The course is part of these learning paths
Introduction to Azure IoT Hub
IoT isn't anything new, in fact it's been something companies have been doing since before it was named IoT. So you might wonder, if it's not new, then why all the hype? It's a good question and the answer is complex. However these days there are a few things that have enabled IoT to take off. The internet is ubiquitous and reasonably inexpensive, makeing it easy to get devices online. The cloud is another enabler, and it's an important one, because it's helped to make it possible for individuals to do things that were once cost prohibitive. Another enabler is hardware devices such as the Raspberry Pi or Arduino. These boards make it easy for just about anyone with $40 to start prototyping.
Since the cloud is a major enabler of IoT, it's no surprise that cloud vendors are creating their own IoT solutions. Azure has a lot to offer in the IoT world, and one of the services is IoT Hub. IoT Hub is a services that provides a device registry as well as mechanisms for cloud-to-devices and device-to-cloud communication.
This course is intended to help get you up to speed on using Azure IoT Hub, and in particular, with the IoT Hub SDKs.
Getting Started With Azure IoT Hub: What You'll Learn
|Lecture||What you'll learn|
|Course Intro||What to expect from this course|
|Introductio to IoT Hub||A high level overview of what Azure IoT Hub is, and its basic capabilities|
|Devices and Developers||What are devices|
|Device Management||The IoT Hub Devices Registry|
|Device to Cloud||Device to cloud messages|
|Device to Cloud - Part 2||Endpoints and file uploads|
|Cloud to device||Sending messages to devices from IoT Hub|
|Device Configuration||Configuring device state, and invoking messages|
|Next Steps||What's next|
The source code for this course can be downloaded from Github
If you have thoughts or suggestions for this course, please contact Cloud Academy at email@example.com.
Hi, and welcome back!
In this lesson we’ll wrap up the course by talking about what we’ve covered, and what we haven’t.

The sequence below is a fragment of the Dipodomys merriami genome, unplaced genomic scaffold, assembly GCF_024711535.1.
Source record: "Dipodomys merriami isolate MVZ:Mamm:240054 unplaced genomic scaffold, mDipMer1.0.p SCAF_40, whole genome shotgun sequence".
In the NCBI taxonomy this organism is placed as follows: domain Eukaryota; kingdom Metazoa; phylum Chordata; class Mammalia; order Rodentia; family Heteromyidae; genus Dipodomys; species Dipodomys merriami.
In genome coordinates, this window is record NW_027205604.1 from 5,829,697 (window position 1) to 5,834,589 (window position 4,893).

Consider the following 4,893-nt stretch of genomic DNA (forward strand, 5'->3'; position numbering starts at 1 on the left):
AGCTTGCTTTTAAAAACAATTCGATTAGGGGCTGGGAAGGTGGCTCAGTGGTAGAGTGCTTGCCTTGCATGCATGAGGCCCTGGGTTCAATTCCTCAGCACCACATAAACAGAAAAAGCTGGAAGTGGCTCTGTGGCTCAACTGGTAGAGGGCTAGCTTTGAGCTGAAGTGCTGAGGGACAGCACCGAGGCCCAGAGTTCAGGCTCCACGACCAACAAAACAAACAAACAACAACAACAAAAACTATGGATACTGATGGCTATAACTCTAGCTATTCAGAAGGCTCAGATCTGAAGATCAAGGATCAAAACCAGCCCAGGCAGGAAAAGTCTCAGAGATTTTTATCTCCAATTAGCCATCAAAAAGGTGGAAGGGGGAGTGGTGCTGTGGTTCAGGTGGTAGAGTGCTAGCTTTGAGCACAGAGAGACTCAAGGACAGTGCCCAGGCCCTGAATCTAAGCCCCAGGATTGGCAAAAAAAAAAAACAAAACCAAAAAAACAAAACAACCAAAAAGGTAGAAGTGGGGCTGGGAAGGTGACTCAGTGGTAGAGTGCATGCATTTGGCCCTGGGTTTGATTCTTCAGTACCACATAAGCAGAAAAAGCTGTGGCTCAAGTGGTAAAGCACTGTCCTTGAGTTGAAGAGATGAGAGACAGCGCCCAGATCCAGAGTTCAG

First, I’m going to speculate about why you watched this course.
There many possible reasons, but I think the two most common are that you’re either an IoT or embedded developer; or you’re just a curious person, and you wanted to learn something new.
Well, if you’re an IoT or embedded developer, then you were probably looking for a cloud gateway for some project, and now you know about IoT Hub.
Depending on your requirements, you probably now know if IoT Hub will work for you or not.
So, I have nothing left to say to you! Thanks for watching…Okay, obviously I’m just joking.
Regardless of your role, there’s still a lot to learn!
As a software developer, you’ve probably worked on devices such as mobile, PCs, consoles or TVs.
What do all these thing have in common?
The answer is…You!
All these applications have been created with a user in mind.
You log in as a user on these devices, and interact with them using traditional input mechanisms such as keyboards, touch screens, etc. And you look at the output on a traditional screen.
Throughout the course, you’ve hopefully noticed that IoT devices may or may not have these traditional I/O mechanisms. The can be very different than the devices you may be familiar with.
In the case of IoT devices the device itself has an identity, not a user. The device has a name and some credentials that are independent from an user of the device.
So devices communicate with IoT hub using their own identity. And they communicate using messages, which are basically some metadata for IoT Hub, some properties that you could set, and then a serialized message body.